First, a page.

Manuel has been with me the whole term. He’s a bright goofball who amps up the “goof”. He’s the typical kid who is intelligent and tells me he wants to be serious in the class, but then turns around and says something really dumb or gives me some lame excuse. This is him the majority of the time; it’s like he wants people to not take him seriously. I tried cajoling him, encouraging him, and praising him in the beginning, but once I realized that he was basically full of it, I stopped. It disintegrated into me giving him looks that said, “Really?!” When he tried to pass the buck as to why he didn’t have his work, I questioned him about how prepared he was for class until he admitted that he wasn’t. Instead of the carrot, I held the stick. He required punishment in order to do his work. Finally I told him that if he did well in my class, I would go to his next choir performance and cheer for him. He paused, “How did you know I was in choir?” I shrugged, “I know lots of stuff.” “You’d really go?” he asked. “Yes, I will. But you have to get your grades up. I’m not going to cheer for a failing student.” Then I offered my class a “celebration” at the end of the term if the y brought up the pitiful class average, but in order to have it, everyone needed to participate. I stared at him.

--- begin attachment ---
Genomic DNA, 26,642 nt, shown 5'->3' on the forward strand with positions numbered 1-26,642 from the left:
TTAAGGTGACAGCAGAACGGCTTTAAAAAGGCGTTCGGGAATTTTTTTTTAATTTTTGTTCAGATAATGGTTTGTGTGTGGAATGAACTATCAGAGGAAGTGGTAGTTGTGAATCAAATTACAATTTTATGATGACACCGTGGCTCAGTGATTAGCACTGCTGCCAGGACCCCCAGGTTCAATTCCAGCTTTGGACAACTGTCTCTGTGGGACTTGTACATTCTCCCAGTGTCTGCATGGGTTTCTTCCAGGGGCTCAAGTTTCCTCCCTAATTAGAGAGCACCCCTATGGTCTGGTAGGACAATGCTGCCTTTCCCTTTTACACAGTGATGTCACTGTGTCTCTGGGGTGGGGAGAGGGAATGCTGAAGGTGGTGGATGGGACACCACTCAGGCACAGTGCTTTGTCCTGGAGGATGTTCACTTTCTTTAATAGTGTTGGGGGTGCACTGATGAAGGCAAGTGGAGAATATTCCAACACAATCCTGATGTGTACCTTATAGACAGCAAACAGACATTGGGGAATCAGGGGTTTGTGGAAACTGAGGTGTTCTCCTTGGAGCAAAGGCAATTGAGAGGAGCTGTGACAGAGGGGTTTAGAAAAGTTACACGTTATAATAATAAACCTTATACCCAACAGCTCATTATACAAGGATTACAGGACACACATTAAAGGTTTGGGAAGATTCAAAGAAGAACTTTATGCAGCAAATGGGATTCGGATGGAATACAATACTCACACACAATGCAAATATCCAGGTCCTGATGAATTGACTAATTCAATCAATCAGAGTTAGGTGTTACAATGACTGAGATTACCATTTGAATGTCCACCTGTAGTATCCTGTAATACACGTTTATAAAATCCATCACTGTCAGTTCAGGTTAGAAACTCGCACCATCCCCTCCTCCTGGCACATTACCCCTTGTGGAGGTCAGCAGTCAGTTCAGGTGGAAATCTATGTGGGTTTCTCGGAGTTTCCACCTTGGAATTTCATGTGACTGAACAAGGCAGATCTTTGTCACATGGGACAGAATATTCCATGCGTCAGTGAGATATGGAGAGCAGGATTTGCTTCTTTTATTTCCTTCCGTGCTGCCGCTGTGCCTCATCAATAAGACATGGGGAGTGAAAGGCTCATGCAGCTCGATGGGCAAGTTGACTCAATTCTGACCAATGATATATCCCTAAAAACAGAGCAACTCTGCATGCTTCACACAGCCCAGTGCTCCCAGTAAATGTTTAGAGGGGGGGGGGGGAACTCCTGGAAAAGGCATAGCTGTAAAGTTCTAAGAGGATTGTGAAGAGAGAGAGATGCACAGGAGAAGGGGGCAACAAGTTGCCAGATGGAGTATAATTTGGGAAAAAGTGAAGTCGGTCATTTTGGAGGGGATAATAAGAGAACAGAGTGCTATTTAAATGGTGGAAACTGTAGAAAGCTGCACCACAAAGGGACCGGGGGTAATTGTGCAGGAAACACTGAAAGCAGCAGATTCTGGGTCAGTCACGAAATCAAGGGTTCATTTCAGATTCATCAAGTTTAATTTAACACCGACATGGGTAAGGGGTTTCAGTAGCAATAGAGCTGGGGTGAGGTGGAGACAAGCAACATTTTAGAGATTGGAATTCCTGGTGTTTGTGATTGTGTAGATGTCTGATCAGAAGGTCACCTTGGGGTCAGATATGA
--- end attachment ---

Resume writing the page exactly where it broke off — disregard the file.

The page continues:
Then it happened: one day last week he began to be a sincere participant in class. His comments were relevant and on point. After class I told him how much I appreciated his contributions. Then he took the unit test and scored decently on it, and he was proud of his accomplishment. Today they jigsawed articles about the 1930s in preparation to read To Kill A Mockingbird. The other students in his randomly chosen group looked at me, “Really, Ms. L? I have to work with him?” One of his group members has been begging me to send him to the office or kick him out of class all term. As they discussed their articles in their groups, Manuel started to expound on the Great Depression, the economy, Hoover, and Roosevelt. When I walked by he would stop me to corroborate a fact of his. I would agree with his fact, we would discuss it in front of the other group members, and I would move on. I watched him interact with his group, all of whom thought he was stupid. They were having a real and earnest discussion of what it must have been like to live back then. Circling around again, I heard the girl who is gleeful when he doesn’t show up to class ask, “How do you know so much about history?” She sounded a little awed. I rooted for him silently, “Prove your stuff, Manuel!”
Today after school he stayed in my room for an hour typing a late essay. He asked for feedback, and it was apparent that he put some thought and effort into it. We discussed the strengths and weaknesses, and he revised it to turn it in. He then expressed interest in making up his missing assignments. I fist-bumped him and told him that this was the Manuel I knew existed. But I know kids like him who are insecure and used to having people think the worst of them are fragile and break easily under pressure, so we’ll see how it goes tomorrow.